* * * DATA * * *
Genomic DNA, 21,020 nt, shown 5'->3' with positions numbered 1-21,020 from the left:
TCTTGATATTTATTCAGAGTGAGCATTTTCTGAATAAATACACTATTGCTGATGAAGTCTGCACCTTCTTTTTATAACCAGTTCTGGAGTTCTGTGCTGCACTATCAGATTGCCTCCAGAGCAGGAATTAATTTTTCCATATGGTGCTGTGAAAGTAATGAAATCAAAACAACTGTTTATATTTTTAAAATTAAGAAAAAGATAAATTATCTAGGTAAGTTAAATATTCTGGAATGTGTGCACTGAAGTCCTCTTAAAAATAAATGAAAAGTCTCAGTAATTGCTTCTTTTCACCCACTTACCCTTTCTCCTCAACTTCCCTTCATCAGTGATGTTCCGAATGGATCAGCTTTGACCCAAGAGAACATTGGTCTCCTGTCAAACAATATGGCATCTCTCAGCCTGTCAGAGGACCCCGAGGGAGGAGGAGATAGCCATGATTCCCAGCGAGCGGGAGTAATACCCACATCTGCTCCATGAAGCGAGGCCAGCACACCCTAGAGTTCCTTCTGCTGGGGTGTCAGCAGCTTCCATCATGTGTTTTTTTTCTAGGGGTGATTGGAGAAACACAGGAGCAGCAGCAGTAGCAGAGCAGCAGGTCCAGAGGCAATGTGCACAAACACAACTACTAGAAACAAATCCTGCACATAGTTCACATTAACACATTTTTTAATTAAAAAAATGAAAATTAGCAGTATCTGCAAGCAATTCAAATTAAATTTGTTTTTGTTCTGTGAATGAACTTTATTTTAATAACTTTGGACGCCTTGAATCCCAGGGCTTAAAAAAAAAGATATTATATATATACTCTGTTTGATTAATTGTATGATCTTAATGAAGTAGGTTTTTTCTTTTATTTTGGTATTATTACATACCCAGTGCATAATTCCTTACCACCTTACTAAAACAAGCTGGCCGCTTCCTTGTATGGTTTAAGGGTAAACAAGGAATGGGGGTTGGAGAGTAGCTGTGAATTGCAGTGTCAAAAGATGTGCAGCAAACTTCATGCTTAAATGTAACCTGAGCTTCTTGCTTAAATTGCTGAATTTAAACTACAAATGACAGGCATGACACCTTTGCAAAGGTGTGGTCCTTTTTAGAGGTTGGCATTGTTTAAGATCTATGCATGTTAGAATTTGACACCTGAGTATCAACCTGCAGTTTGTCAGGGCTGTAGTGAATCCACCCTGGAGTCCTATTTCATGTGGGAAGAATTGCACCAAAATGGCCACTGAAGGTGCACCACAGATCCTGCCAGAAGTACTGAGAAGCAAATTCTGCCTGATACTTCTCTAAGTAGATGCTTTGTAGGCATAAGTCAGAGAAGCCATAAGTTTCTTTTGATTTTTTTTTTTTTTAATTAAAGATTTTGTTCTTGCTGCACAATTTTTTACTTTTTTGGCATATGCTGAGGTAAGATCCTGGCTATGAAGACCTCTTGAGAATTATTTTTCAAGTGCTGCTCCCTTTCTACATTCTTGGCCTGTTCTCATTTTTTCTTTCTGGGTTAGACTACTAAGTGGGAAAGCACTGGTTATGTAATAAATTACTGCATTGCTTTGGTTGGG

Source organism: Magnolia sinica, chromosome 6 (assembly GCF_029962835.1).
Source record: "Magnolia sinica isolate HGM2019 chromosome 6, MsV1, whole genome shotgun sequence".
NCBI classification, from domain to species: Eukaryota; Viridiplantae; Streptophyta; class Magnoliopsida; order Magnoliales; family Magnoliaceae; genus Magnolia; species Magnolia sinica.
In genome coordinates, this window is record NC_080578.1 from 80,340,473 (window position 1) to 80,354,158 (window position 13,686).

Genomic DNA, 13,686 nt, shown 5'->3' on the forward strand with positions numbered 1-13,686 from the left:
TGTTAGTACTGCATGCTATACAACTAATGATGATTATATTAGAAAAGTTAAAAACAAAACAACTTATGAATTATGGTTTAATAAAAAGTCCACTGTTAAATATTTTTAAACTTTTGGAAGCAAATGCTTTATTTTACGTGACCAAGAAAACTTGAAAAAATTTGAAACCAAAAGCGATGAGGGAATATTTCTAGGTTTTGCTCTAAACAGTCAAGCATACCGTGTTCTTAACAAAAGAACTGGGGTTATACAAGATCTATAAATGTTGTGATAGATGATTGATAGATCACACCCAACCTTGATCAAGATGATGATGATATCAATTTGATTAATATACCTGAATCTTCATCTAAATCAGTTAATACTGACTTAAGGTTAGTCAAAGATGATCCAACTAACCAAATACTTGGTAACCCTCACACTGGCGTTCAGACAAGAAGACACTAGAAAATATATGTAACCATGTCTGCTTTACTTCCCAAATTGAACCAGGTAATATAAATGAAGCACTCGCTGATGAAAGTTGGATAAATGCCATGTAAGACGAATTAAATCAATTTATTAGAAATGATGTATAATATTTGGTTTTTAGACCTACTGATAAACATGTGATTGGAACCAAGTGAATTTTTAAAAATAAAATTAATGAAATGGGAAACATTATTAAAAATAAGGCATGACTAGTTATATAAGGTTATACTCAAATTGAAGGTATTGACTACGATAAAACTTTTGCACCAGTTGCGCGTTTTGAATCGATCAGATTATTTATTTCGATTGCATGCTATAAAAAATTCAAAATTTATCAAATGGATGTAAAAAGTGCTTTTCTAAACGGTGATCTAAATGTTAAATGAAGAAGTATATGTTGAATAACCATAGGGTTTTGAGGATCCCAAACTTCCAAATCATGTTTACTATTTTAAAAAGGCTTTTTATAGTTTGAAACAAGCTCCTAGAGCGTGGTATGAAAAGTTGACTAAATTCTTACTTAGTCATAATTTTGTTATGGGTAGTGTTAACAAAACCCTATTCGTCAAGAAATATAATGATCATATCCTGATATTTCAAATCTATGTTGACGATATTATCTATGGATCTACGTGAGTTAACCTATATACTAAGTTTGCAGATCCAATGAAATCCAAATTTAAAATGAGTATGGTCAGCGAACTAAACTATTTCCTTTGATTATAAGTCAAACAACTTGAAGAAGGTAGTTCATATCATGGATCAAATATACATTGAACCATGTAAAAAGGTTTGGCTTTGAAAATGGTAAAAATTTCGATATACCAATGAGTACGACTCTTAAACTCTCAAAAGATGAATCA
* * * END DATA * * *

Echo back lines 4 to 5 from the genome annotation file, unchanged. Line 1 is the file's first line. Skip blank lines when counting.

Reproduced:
Source record: "Magnolia sinica isolate HGM2019 chromosome 6, MsV1, whole genome shotgun sequence".
NCBI classification, from domain to species: Eukaryota; Viridiplantae; Streptophyta; class Magnoliopsida; order Magnoliales; family Magnoliaceae; genus Magnolia; species Magnolia sinica.